What, Where: The city’s known for its desi takes on Chinese cuisine. So don’t miss out on momos and noodles with soup. Head to Chinatown in Tiretti Bazaar for a more authentic experience. Chickpea-based ghugni chaat is the tourists’ favorite, a brilliant combination of crispy texture and zesty flavor. The four horsemen of the quintessential Indian street food experience are puchkas (also known as gol gappa, batashe, pani puri or phulki), samosa (that you must have with the tangy green chutney and not ketchup!), chhole bhature and pao bhaji

Kolkata’s kathi rolls, Mughlai parathas, kachori and jhalmuri are also adored. Areas like New Market, Vardaan Market, Shobha bazaar and College Street are a foodie’s paradise where you can have a mix of cuisines on a budget. You’ll find stalls at every turn, serving foods ranging from Tibetan to Italian.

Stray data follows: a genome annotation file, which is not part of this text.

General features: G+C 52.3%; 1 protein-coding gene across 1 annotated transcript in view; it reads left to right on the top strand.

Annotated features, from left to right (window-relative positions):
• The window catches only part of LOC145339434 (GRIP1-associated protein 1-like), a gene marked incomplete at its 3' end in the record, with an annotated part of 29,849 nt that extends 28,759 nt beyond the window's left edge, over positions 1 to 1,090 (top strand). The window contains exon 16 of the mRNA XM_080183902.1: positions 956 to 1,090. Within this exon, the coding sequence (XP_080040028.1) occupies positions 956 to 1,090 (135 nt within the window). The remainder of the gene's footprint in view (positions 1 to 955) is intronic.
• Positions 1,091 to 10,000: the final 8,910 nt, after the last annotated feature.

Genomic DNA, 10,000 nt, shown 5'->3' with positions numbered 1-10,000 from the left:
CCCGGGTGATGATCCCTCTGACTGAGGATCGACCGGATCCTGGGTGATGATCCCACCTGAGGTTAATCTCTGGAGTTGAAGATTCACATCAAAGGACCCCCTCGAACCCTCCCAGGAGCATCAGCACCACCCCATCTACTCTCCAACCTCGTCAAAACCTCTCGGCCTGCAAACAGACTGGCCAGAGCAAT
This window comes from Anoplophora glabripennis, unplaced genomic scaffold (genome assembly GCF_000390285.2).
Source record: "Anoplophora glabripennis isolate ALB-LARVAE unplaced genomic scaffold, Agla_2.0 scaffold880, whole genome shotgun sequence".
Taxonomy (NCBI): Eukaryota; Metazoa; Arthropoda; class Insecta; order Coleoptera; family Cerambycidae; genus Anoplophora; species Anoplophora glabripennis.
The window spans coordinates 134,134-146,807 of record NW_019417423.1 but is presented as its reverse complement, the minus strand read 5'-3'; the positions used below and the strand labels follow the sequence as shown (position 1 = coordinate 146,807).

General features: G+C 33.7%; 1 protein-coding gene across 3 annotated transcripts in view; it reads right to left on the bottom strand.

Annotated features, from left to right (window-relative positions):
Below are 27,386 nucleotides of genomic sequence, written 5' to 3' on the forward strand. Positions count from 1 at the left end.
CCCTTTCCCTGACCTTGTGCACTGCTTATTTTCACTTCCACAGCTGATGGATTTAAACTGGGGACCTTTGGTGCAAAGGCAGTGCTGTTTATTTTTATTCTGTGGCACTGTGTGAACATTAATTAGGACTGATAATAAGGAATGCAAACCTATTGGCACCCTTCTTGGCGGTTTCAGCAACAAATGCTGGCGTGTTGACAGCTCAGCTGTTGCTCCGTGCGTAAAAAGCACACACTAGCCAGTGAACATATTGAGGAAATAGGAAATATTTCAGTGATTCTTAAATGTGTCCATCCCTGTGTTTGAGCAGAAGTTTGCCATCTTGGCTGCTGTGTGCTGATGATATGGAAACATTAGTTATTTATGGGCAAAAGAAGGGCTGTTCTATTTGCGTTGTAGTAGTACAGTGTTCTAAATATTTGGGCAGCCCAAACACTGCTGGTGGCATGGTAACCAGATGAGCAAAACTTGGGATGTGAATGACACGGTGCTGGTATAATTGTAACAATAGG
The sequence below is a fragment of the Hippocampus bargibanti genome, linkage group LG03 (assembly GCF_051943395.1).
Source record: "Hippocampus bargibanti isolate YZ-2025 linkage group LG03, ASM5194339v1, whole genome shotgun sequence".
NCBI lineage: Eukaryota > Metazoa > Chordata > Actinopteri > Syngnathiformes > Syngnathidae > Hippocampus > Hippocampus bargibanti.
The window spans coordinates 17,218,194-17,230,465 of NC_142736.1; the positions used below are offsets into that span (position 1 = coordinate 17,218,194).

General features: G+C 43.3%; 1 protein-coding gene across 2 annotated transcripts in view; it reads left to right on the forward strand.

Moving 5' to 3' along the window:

12. Cairo, Egypt  

The Egyptian cuisine, as had from the street stalls, is eclectic and super affordable, without compromising on quality.

What, Where: Begin your day with fuul, a dish of fava beans that you can have with any of the several breads sold by the local vendors in Cairo. Other popular bread-based dishes are the Egyptian pizza which resembles a layered, savory pastry and hawawshi, which consists of Arabic bread stuffed with onions and minced lamb. Kofta kebabs and koshary, an intricate combination of macaroni or rice, chickpeas, lentils and tomato sauce, make for a hearty lunch.

You’re also bound to find falafel, the popular Middle Eastern delicacy which, in Egypt, generally has fava beans added to it (called taameya). Shawarma, slow-cooked and roasted, stuffed between loaves of bread, certainly shouldn’t be missed out on. Head to the Roxy Square for Abou Haidar’s renowned shawarma. Treat yourself to a piece of basbousa, a soft, crumbly cake coated with syrup. Coctel is another sweet ending to a meal, a yogurt-based drink with layers of mixed fruit.

13. Durban, South Africa